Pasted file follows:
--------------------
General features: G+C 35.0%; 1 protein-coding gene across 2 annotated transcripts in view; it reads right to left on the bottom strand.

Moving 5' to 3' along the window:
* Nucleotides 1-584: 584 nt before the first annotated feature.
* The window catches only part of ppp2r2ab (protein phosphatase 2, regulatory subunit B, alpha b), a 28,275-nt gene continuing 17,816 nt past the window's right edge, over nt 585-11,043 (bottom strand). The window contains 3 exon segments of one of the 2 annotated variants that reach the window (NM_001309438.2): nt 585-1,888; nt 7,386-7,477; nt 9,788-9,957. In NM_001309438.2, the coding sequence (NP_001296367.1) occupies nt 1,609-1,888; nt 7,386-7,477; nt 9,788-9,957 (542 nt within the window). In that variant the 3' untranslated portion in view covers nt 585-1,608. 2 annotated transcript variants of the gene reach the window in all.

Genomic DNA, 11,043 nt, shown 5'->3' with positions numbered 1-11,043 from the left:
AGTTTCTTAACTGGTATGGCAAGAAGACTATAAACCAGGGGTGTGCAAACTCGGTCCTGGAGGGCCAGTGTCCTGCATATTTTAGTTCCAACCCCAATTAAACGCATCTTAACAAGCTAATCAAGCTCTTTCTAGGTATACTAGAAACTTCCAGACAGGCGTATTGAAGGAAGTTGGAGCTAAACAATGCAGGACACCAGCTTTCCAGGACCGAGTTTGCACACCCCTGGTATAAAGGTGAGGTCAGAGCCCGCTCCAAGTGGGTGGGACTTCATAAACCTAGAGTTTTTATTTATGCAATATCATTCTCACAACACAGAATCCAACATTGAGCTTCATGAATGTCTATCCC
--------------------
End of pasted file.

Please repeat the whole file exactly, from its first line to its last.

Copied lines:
General features: G+C 35.0%; 1 protein-coding gene across 2 annotated transcripts in view; it reads right to left on the bottom strand.

Moving 5' to 3' along the window:
* Nucleotides 1-584: 584 nt before the first annotated feature.
* The window catches only part of ppp2r2ab (protein phosphatase 2, regulatory subunit B, alpha b), a 28,275-nt gene continuing 17,816 nt past the window's right edge, over nt 585-11,043 (bottom strand). The window contains 3 exon segments of one of the 2 annotated variants that reach the window (NM_001309438.2): nt 585-1,888; nt 7,386-7,477; nt 9,788-9,957. In NM_001309438.2, the coding sequence (NP_001296367.1) occupies nt 1,609-1,888; nt 7,386-7,477; nt 9,788-9,957 (542 nt within the window). In that variant the 3' untranslated portion in view covers nt 585-1,608. 2 annotated transcript variants of the gene reach the window in all.

Genomic DNA, 11,043 nt, shown 5'->3' with positions numbered 1-11,043 from the left:
AGTTTCTTAACTGGTATGGCAAGAAGACTATAAACCAGGGGTGTGCAAACTCGGTCCTGGAGGGCCAGTGTCCTGCATATTTTAGTTCCAACCCCAATTAAACGCATCTTAACAAGCTAATCAAGCTCTTTCTAGGTATACTAGAAACTTCCAGACAGGCGTATTGAAGGAAGTTGGAGCTAAACAATGCAGGACACCAGCTTTCCAGGACCGAGTTTGCACACCCCTGGTATAAAGGTGAGGTCAGAGCCCGCTCCAAGTGGGTGGGACTTCATAAACCTAGAGTTTTTATTTATGCAATATCATTCTCACAACACAGAATCCAACATTGAGCTTCATGAATGTCTATCCC